A self-report that is relatively simple and straight forward compared to other group reports. It has only two major subheadings 1. Ability to deal with own emotions and 2. Ability to deal with other’s emotions. A team score can be calculated by adding up all the individual scores divided by the number of group members. Can be used to gain a good snapshot of where a team is at and used for discussions as to how to move forward.
Schutte Self Report EI Test
The test was developed by Dr. Nicola Shutte who has extensive writing and research background. She based the model on the work of EI pioneers Salovey and Mayer (1990) Reports of the test are mixed. It is relatively simple and straightforward for those looking for something that is not very time consuming.
My favorite assessment tool is the BarOn Emotional Quotient Inventory. It is comprehensive and detailed amd gives a lot of good information for further discussion. It is easy to interpret and has good graphics which are appealing to visual learners. It is multi-purpose in that it can be used for both individual and the 360 version.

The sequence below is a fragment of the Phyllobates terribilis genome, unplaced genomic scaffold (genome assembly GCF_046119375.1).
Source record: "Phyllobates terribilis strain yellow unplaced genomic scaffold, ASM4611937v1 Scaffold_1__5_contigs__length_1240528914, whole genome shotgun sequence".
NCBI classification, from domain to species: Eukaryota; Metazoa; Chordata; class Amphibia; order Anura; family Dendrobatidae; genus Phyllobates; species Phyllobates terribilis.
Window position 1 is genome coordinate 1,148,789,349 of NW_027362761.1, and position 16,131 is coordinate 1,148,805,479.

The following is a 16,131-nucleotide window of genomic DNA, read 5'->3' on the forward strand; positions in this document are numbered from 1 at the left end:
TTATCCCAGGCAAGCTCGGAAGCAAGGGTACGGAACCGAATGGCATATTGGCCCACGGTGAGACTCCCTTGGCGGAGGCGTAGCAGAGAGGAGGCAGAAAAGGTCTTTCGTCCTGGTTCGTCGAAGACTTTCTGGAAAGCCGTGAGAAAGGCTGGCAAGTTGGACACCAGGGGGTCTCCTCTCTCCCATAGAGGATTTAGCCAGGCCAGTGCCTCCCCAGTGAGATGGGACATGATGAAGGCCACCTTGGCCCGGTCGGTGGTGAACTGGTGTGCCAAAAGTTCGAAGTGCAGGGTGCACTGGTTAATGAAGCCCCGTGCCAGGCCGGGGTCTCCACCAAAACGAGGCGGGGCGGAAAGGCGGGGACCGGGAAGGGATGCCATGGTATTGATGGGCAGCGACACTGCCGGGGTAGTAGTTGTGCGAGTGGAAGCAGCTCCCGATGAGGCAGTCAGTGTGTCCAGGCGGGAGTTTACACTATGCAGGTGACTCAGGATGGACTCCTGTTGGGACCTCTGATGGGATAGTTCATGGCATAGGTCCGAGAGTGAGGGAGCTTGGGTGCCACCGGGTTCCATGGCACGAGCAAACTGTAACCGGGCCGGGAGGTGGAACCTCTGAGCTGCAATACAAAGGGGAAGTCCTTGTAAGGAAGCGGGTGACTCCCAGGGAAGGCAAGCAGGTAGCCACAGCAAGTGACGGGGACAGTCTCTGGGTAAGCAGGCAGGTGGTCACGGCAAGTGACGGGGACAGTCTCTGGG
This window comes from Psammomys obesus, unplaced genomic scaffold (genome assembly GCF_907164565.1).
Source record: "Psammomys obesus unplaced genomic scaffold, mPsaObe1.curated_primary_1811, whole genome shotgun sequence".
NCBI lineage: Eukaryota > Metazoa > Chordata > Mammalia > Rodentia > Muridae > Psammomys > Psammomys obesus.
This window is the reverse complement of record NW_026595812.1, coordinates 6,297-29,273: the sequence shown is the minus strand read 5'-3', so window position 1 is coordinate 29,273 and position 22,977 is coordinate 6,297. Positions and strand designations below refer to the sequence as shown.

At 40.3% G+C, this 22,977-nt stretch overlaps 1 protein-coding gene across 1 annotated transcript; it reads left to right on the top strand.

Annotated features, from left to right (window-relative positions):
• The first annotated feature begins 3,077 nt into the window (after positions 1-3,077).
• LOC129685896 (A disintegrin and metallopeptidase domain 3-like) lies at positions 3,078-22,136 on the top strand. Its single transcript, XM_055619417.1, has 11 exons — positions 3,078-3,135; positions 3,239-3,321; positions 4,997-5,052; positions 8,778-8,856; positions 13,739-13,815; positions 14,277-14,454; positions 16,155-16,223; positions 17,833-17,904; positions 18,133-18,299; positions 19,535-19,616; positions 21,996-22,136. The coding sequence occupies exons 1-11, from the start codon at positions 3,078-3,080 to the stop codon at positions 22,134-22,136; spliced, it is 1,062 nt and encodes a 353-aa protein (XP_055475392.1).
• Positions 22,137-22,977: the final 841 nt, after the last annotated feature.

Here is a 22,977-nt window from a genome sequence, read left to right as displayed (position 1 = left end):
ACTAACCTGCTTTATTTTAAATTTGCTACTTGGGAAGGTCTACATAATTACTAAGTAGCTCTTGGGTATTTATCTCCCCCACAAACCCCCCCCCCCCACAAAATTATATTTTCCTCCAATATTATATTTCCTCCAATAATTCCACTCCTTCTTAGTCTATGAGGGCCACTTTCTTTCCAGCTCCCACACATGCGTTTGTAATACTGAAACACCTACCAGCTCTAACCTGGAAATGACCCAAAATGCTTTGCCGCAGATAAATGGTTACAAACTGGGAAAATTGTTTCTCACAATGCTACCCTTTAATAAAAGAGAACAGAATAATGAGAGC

Emotional Intelligent Assessment tools are useful for gathering information, gaining clarity and a deeper understanding. They are excellent for furthering discussion, but should never be relied upon, or used as a sole source for making decisions.
Harvey Deutschendorf is an emotional intelligence expert, internationally published author and speaker. To take the EI Quiz go to theotherkindofsmart.com. His book THE OTHER KIND OF SMART, Simple Ways to Boost Your Emotional Intelligence for Greater Personal Effectiveness and Success has been published in 4 languages. Harvey writes for FAST COMPANY and has a monthly column with HRPROFESSIONALS MAGAZINE. You can follow him on Twitter @theeiguy.